Second-hand smoke kills. It’s a fact that is often pushed aside and viewed as a temporary nuisance rather than a real health concern. You are more likely to be exposed to second-hand smoke if you live in a multi-unit dwelling that is shared with a person who smokes. You may not notice the effects right away as it occurs over time, affecting long-term health. Exposure to smoke lingering in the air can cause the toxins in smoke to cling onto inanimate objects, resulting in third-hand smoke.
There are health risks associated with smoking, such as a predisposition to lung cancer, cardiovascular disease, and emphysema. Children are especially vulnerable to these risks. Open windows, ventilation systems, and electrical outlets are just a few ways in which smoke travels. Smoke will always find a way to seep into hallways and neighbouring units, or cling onto porous objects.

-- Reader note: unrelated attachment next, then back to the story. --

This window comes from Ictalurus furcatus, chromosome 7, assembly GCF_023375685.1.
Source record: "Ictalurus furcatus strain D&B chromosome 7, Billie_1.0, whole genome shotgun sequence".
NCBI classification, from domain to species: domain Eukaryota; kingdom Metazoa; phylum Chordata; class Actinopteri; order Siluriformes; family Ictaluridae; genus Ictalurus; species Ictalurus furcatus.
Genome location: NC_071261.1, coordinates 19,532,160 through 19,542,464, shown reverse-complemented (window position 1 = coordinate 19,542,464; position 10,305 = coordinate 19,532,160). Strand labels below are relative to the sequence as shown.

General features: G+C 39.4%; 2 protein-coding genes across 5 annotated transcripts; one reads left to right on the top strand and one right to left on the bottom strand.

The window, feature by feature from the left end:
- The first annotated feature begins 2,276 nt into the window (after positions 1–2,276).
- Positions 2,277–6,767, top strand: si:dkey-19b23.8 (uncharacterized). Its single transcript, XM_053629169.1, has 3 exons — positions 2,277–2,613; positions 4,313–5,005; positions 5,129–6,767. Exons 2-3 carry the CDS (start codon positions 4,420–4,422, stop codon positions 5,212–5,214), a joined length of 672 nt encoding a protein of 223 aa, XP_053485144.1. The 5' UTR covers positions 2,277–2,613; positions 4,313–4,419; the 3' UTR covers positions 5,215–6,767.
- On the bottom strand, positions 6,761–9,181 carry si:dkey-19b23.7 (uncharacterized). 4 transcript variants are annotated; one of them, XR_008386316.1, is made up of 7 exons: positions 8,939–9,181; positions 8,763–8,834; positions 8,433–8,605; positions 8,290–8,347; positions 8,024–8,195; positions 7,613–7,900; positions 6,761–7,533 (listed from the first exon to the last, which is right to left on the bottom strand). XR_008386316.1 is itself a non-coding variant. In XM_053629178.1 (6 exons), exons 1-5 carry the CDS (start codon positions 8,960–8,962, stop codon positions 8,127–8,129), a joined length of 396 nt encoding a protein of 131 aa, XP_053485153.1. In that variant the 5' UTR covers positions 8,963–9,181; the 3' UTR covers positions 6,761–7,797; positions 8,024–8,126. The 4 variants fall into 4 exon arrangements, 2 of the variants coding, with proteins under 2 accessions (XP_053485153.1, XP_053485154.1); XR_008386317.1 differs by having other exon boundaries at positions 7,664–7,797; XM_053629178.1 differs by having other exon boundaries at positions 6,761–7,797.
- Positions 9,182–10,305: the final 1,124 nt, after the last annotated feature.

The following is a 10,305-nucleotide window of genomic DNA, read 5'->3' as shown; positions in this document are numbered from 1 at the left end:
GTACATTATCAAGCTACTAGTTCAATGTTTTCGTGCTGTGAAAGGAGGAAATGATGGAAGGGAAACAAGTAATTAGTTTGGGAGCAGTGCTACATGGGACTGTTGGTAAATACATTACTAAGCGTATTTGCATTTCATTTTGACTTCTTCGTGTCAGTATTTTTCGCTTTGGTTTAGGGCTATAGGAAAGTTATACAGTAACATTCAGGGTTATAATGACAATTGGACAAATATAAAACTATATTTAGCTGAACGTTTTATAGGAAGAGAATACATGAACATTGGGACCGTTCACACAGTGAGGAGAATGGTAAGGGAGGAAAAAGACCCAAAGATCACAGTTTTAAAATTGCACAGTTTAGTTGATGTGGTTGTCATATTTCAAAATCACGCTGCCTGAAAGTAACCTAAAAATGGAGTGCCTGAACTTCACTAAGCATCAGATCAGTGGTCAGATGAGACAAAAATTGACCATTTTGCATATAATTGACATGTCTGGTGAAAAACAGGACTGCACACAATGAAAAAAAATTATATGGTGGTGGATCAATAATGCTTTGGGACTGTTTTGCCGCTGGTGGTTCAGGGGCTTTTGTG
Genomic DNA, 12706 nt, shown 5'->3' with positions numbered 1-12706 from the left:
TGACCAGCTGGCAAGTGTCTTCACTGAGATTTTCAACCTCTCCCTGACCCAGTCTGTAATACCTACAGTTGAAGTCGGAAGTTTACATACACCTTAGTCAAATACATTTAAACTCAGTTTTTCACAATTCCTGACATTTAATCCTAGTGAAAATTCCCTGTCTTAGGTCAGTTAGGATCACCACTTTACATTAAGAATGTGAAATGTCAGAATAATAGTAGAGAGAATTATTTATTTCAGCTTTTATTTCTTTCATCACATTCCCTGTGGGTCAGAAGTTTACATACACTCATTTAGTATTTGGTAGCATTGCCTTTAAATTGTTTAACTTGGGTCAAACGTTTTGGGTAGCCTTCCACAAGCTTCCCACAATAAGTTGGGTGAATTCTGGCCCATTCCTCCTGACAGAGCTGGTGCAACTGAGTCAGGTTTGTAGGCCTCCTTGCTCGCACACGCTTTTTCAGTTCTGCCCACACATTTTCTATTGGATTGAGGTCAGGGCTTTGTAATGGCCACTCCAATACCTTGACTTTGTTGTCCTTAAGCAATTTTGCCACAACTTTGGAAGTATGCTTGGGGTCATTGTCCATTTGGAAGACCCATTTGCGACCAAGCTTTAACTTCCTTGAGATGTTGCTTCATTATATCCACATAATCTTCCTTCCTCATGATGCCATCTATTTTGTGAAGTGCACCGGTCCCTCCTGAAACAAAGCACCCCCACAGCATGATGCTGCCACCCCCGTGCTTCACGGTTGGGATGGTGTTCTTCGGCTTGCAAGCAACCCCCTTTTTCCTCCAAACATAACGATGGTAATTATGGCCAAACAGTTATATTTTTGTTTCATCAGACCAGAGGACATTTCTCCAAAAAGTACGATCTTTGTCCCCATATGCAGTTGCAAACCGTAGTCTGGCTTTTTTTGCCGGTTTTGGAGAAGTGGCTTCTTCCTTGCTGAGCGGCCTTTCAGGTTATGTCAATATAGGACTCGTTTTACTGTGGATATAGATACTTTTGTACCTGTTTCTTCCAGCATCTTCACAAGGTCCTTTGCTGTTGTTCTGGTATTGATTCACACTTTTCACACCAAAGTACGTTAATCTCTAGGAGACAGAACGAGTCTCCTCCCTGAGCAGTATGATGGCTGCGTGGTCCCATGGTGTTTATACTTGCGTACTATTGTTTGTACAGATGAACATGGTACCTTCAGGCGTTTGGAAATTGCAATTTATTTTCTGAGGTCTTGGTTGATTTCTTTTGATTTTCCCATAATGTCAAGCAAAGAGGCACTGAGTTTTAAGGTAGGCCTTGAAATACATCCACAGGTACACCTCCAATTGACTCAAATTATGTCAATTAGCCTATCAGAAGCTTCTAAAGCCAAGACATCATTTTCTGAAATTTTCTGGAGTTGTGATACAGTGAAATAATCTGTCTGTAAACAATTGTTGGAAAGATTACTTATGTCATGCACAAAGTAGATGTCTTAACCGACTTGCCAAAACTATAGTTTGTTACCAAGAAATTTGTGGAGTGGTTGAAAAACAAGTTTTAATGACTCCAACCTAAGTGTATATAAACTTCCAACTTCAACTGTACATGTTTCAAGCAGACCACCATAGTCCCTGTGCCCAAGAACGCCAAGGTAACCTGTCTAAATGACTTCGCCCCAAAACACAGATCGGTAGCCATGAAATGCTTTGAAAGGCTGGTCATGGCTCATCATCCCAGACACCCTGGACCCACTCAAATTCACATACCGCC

Raising awareness about this issue in order to develop and enforce smoke-free policies in multi-unit housing can reduce the risks associated with second-hand smoke exposure, ultimately benefiting people’s health. For more information on smoke-free housing in Ontario, please visit www.smokefreehousingon.ca.